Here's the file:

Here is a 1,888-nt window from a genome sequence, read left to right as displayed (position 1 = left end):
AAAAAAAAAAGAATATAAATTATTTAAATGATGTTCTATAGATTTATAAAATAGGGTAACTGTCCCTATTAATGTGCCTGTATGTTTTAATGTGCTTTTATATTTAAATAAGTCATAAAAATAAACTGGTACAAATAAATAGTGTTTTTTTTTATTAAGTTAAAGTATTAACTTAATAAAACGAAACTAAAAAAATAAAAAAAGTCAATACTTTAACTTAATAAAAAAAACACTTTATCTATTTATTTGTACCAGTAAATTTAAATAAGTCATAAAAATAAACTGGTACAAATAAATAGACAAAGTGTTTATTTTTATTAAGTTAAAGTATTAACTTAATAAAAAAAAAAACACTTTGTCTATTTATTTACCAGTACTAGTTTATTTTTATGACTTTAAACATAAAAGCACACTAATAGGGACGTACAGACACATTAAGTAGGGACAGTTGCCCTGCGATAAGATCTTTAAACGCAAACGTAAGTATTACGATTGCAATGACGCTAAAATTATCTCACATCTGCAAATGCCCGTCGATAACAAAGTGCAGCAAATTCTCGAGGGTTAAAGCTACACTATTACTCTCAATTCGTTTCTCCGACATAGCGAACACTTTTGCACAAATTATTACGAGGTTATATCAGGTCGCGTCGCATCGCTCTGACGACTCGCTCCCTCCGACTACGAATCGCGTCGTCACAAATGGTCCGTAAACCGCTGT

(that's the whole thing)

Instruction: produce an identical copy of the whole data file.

Here is a 1,888-nt window from a genome sequence, read left to right as displayed (position 1 = left end):
AAAAAAAAAAGAATATAAATTATTTAAATGATGTTCTATAGATTTATAAAATAGGGTAACTGTCCCTATTAATGTGCCTGTATGTTTTAATGTGCTTTTATATTTAAATAAGTCATAAAAATAAACTGGTACAAATAAATAGTGTTTTTTTTTATTAAGTTAAAGTATTAACTTAATAAAACGAAACTAAAAAAATAAAAAAAGTCAATACTTTAACTTAATAAAAAAAACACTTTATCTATTTATTTGTACCAGTAAATTTAAATAAGTCATAAAAATAAACTGGTACAAATAAATAGACAAAGTGTTTATTTTTATTAAGTTAAAGTATTAACTTAATAAAAAAAAAAACACTTTGTCTATTTATTTACCAGTACTAGTTTATTTTTATGACTTTAAACATAAAAGCACACTAATAGGGACGTACAGACACATTAAGTAGGGACAGTTGCCCTGCGATAAGATCTTTAAACGCAAACGTAAGTATTACGATTGCAATGACGCTAAAATTATCTCACATCTGCAAATGCCCGTCGATAACAAAGTGCAGCAAATTCTCGAGGGTTAAAGCTACACTATTACTCTCAATTCGTTTCTCCGACATAGCGAACACTTTTGCACAAATTATTACGAGGTTATATCAGGTCGCGTCGCATCGCTCTGACGACTCGCTCCCTCCGACTACGAATCGCGTCGTCACAAATGGTCCGTAAACCGCTGT